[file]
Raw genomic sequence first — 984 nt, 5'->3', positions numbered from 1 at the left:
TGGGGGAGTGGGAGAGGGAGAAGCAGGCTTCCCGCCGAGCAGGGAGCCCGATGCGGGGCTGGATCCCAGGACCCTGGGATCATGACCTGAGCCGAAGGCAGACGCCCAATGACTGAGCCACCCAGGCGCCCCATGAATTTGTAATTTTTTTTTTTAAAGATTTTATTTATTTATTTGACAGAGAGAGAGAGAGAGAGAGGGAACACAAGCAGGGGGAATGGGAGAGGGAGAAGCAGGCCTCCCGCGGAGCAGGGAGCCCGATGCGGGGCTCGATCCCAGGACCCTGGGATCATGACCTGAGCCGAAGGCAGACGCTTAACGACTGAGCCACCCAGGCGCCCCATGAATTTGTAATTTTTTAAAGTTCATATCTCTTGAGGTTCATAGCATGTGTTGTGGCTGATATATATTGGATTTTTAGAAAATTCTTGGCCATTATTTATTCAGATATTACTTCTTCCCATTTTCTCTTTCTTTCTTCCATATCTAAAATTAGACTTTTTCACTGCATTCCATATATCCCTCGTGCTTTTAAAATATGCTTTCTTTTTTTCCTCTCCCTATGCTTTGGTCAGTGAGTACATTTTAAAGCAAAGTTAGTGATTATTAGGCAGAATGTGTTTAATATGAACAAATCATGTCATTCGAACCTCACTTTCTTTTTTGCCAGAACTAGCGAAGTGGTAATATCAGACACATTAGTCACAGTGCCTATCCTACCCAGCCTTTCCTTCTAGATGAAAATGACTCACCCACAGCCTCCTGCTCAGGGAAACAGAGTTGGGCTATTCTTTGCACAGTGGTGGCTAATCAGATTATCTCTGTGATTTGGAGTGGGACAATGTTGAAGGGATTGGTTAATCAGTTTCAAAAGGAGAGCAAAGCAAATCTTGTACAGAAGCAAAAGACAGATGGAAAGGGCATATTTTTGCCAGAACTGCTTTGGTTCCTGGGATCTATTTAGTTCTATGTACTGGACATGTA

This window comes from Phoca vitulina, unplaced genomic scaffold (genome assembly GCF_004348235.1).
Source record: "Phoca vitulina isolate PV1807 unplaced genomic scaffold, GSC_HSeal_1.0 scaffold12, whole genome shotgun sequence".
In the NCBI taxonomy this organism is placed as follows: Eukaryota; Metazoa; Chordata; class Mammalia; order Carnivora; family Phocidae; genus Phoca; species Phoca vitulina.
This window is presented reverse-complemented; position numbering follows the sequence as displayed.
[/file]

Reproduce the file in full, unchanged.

Raw genomic sequence first — 984 nt, 5'->3', positions numbered from 1 at the left:
TGGGGGAGTGGGAGAGGGAGAAGCAGGCTTCCCGCCGAGCAGGGAGCCCGATGCGGGGCTGGATCCCAGGACCCTGGGATCATGACCTGAGCCGAAGGCAGACGCCCAATGACTGAGCCACCCAGGCGCCCCATGAATTTGTAATTTTTTTTTTTAAAGATTTTATTTATTTATTTGACAGAGAGAGAGAGAGAGAGAGGGAACACAAGCAGGGGGAATGGGAGAGGGAGAAGCAGGCCTCCCGCGGAGCAGGGAGCCCGATGCGGGGCTCGATCCCAGGACCCTGGGATCATGACCTGAGCCGAAGGCAGACGCTTAACGACTGAGCCACCCAGGCGCCCCATGAATTTGTAATTTTTTAAAGTTCATATCTCTTGAGGTTCATAGCATGTGTTGTGGCTGATATATATTGGATTTTTAGAAAATTCTTGGCCATTATTTATTCAGATATTACTTCTTCCCATTTTCTCTTTCTTTCTTCCATATCTAAAATTAGACTTTTTCACTGCATTCCATATATCCCTCGTGCTTTTAAAATATGCTTTCTTTTTTTCCTCTCCCTATGCTTTGGTCAGTGAGTACATTTTAAAGCAAAGTTAGTGATTATTAGGCAGAATGTGTTTAATATGAACAAATCATGTCATTCGAACCTCACTTTCTTTTTTGCCAGAACTAGCGAAGTGGTAATATCAGACACATTAGTCACAGTGCCTATCCTACCCAGCCTTTCCTTCTAGATGAAAATGACTCACCCACAGCCTCCTGCTCAGGGAAACAGAGTTGGGCTATTCTTTGCACAGTGGTGGCTAATCAGATTATCTCTGTGATTTGGAGTGGGACAATGTTGAAGGGATTGGTTAATCAGTTTCAAAAGGAGAGCAAAGCAAATCTTGTACAGAAGCAAAAGACAGATGGAAAGGGCATATTTTTGCCAGAACTGCTTTGGTTCCTGGGATCTATTTAGTTCTATGTACTGGACATGTA

This window comes from Phoca vitulina, unplaced genomic scaffold (genome assembly GCF_004348235.1).
Source record: "Phoca vitulina isolate PV1807 unplaced genomic scaffold, GSC_HSeal_1.0 scaffold12, whole genome shotgun sequence".
In the NCBI taxonomy this organism is placed as follows: Eukaryota; Metazoa; Chordata; class Mammalia; order Carnivora; family Phocidae; genus Phoca; species Phoca vitulina.
This window is presented reverse-complemented; position numbering follows the sequence as displayed.